Donne's Meditation XVII contains possibly one of the best known and most frequently misquoted passages in all of English literature. The line is usually rendered:
"Ask not for whom the bell tolls; it tolls for thee."
It should be:
"...and therefore never send to know for whom the bell tolls; it tolls for thee."It's not really an earthshaking error, and I'm generally pretty relaxed about it. The highly grammatical English of past ages is always subject to truncation and simplification, this process being one of the perils and joys of using a living language. What does infuriate me, however, is the truncation of meaning.
It's typical of our solipsistic post-modern slackness that, knowing only this tiny fragment (and incorrectly at that), we so often interpret this to be entirely concerned with our own individual mortality. I remember being taught this passage in school, and being told with the firm authority of schoolteachers everywhere that it meant that death comes to us all, and nothing more.
This is egregiously, painfully, incorrect. When we consider the whole of the document from which this quote is so often cherry-picked, we find that its primary concern is not mortality, but the interconnectedness of all humanity. This is the same meditation in which we find the line:
"No man is an island, entire of itself; every man is a piece of the continent; a part of the main."Which was taught us as if it were an entirely separate thought, coming from a separate document. It is not. The meditation moves through a beautifully constructed line of argument, establishing humanity's interconnection through the church, and therefore god, and therefore in all our joys and afflictions. We are not to avoid sending for whom the bell tolls because it is we who are about to die. That's a possibility, of course, but it's not the point of the passage. The point is that the tolling of the bell should never feel like some remote occurrence - the affliction of the alien or other. When one part of humanity suffers and dies, so too does a part of ourselves. Far from being some sort of grim reflection on our own suffering, it is an exhortation to own the suffering of others - to cease the endless contemplation of our own navels and join the community of humanity by realising the depth and magnitude of our very real investment in it.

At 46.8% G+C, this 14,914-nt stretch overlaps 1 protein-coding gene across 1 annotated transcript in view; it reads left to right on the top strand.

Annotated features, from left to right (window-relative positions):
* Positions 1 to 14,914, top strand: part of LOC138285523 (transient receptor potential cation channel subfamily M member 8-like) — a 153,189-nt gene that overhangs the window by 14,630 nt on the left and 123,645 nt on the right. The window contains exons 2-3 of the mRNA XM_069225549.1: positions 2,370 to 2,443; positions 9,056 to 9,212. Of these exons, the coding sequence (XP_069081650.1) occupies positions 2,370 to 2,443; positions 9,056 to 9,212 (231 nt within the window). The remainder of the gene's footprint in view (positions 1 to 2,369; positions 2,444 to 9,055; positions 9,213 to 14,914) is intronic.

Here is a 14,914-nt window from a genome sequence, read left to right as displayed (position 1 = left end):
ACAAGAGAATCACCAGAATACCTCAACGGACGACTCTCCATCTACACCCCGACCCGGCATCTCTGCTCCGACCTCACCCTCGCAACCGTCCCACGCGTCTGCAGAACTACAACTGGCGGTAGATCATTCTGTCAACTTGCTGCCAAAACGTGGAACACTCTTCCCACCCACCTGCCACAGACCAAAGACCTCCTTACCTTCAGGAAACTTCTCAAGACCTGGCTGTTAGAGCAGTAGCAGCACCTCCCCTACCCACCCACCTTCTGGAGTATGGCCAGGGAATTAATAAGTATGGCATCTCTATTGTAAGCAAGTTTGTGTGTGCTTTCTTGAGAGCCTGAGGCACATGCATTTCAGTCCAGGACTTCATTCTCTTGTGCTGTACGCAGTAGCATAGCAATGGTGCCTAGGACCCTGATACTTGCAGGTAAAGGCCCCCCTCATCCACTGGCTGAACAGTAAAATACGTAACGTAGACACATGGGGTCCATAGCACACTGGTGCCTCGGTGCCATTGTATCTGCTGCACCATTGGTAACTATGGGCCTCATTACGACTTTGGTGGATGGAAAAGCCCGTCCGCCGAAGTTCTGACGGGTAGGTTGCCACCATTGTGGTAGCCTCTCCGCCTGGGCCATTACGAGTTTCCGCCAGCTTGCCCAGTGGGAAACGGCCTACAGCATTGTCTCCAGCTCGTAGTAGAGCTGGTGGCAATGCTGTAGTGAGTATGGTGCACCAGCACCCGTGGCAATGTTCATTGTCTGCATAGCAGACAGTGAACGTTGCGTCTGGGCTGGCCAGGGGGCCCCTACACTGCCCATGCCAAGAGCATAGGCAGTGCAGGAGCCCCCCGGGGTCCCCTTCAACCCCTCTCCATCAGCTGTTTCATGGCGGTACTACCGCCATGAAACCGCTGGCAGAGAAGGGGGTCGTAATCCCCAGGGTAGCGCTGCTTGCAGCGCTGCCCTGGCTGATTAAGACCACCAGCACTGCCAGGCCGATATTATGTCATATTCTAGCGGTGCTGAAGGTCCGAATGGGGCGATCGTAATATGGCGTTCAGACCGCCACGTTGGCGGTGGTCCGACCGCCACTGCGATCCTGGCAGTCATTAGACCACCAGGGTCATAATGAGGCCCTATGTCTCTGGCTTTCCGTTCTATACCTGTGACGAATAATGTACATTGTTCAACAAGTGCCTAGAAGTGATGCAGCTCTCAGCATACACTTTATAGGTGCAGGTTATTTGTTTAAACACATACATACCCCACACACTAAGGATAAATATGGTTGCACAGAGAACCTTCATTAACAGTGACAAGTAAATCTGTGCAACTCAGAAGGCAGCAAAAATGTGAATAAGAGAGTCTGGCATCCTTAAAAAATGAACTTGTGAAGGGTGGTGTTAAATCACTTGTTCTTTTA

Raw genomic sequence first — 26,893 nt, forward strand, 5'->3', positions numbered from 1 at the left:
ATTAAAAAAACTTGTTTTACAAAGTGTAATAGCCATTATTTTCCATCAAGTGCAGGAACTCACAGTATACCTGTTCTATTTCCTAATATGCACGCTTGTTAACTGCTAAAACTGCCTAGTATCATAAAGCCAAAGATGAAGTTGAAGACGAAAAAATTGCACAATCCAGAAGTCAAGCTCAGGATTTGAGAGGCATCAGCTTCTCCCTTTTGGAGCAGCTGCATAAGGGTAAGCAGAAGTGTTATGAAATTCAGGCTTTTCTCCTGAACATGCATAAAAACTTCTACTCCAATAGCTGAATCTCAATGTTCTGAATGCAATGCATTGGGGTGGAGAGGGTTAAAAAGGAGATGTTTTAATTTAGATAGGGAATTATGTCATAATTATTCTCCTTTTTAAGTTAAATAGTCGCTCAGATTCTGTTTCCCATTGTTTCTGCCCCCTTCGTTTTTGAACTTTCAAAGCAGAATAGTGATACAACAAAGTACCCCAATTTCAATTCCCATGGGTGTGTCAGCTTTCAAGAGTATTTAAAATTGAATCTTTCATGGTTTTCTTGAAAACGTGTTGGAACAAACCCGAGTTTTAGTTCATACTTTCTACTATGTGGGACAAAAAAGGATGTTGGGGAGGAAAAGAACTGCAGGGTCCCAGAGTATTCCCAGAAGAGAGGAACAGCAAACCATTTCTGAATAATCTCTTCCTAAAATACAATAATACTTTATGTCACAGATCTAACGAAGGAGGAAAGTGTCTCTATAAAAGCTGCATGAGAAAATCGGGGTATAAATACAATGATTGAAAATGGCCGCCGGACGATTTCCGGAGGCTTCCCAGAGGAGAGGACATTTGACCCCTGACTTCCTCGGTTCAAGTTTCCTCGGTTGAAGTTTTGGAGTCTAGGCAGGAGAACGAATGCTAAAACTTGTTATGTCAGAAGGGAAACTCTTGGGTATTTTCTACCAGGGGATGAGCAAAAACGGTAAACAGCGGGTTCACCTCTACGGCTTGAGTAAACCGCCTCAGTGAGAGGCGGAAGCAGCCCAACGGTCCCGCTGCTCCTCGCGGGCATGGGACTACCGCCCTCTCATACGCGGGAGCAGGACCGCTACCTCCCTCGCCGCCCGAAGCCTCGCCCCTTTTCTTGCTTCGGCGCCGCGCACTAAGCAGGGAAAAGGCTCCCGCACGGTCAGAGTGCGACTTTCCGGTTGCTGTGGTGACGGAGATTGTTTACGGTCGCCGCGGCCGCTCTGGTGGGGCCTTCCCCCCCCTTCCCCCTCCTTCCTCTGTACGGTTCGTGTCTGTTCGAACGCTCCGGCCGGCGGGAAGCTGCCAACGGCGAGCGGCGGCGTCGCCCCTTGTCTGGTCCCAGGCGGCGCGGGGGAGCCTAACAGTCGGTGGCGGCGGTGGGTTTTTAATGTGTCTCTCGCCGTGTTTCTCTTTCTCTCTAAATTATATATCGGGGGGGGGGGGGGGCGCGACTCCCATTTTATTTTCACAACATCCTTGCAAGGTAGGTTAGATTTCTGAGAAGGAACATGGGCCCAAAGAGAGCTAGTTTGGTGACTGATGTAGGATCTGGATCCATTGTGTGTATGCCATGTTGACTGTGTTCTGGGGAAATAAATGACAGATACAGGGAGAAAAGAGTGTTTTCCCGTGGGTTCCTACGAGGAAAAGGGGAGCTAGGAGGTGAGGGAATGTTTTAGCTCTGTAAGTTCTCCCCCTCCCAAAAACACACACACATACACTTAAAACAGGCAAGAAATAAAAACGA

With or without god, the argument holds valid - whether we understand it or not, it is very much a corporate effort in which we are engaged. We in the west have been so successful at this effort that large groups of people are able to claim, with a straight face, that the artificial construct of individualism is, in fact, the natural state of our species, and should be legitimised through law and society. This is either profoundly stupid, or the product of a severe disconnection from reality and/or the past. Whether we directly see it or not, humans in society are like fish in a school. The least turning of one turns us all, and those who wish to scatter the school, believing in their own solitary power, are condemning each individual fish to the maw of the leviathan.